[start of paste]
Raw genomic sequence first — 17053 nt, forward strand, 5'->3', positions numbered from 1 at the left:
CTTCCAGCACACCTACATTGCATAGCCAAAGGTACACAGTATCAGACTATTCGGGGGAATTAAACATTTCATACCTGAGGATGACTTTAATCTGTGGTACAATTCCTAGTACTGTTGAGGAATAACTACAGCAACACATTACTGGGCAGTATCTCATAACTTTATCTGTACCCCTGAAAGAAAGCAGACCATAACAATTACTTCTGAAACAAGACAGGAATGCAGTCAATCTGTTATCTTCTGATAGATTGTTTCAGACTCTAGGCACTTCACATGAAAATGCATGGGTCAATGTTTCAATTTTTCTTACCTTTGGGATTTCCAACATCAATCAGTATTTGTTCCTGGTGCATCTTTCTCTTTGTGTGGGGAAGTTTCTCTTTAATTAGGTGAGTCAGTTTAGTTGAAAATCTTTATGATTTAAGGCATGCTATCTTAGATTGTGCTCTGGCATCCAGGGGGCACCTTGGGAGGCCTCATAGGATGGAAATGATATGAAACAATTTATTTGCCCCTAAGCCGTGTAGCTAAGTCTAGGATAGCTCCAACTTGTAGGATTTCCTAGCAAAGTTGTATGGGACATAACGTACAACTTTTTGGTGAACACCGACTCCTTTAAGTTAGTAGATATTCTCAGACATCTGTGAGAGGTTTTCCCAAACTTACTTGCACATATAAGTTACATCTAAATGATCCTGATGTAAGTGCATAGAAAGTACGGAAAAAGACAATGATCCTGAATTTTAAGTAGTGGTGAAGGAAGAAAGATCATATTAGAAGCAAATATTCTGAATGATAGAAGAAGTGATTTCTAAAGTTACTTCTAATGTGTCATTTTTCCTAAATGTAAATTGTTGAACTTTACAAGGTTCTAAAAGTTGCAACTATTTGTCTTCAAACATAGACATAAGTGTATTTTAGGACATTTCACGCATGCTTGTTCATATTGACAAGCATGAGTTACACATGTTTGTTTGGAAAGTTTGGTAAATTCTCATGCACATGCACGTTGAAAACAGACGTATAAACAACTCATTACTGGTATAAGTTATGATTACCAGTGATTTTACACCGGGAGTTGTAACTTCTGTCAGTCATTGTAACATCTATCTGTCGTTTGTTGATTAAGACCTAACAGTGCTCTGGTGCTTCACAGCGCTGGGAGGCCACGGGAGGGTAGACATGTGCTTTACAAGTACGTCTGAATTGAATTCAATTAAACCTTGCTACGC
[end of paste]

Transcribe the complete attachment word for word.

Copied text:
Raw genomic sequence first — 17053 nt, forward strand, 5'->3', positions numbered from 1 at the left:
CTTCCAGCACACCTACATTGCATAGCCAAAGGTACACAGTATCAGACTATTCGGGGGAATTAAACATTTCATACCTGAGGATGACTTTAATCTGTGGTACAATTCCTAGTACTGTTGAGGAATAACTACAGCAACACATTACTGGGCAGTATCTCATAACTTTATCTGTACCCCTGAAAGAAAGCAGACCATAACAATTACTTCTGAAACAAGACAGGAATGCAGTCAATCTGTTATCTTCTGATAGATTGTTTCAGACTCTAGGCACTTCACATGAAAATGCATGGGTCAATGTTTCAATTTTTCTTACCTTTGGGATTTCCAACATCAATCAGTATTTGTTCCTGGTGCATCTTTCTCTTTGTGTGGGGAAGTTTCTCTTTAATTAGGTGAGTCAGTTTAGTTGAAAATCTTTATGATTTAAGGCATGCTATCTTAGATTGTGCTCTGGCATCCAGGGGGCACCTTGGGAGGCCTCATAGGATGGAAATGATATGAAACAATTTATTTGCCCCTAAGCCGTGTAGCTAAGTCTAGGATAGCTCCAACTTGTAGGATTTCCTAGCAAAGTTGTATGGGACATAACGTACAACTTTTTGGTGAACACCGACTCCTTTAAGTTAGTAGATATTCTCAGACATCTGTGAGAGGTTTTCCCAAACTTACTTGCACATATAAGTTACATCTAAATGATCCTGATGTAAGTGCATAGAAAGTACGGAAAAAGACAATGATCCTGAATTTTAAGTAGTGGTGAAGGAAGAAAGATCATATTAGAAGCAAATATTCTGAATGATAGAAGAAGTGATTTCTAAAGTTACTTCTAATGTGTCATTTTTCCTAAATGTAAATTGTTGAACTTTACAAGGTTCTAAAAGTTGCAACTATTTGTCTTCAAACATAGACATAAGTGTATTTTAGGACATTTCACGCATGCTTGTTCATATTGACAAGCATGAGTTACACATGTTTGTTTGGAAAGTTTGGTAAATTCTCATGCACATGCACGTTGAAAACAGACGTATAAACAACTCATTACTGGTATAAGTTATGATTACCAGTGATTTTACACCGGGAGTTGTAACTTCTGTCAGTCATTGTAACATCTATCTGTCGTTTGTTGATTAAGACCTAACAGTGCTCTGGTGCTTCACAGCGCTGGGAGGCCACGGGAGGGTAGACATGTGCTTTACAAGTACGTCTGAATTGAATTCAATTAAACCTTGCTACGC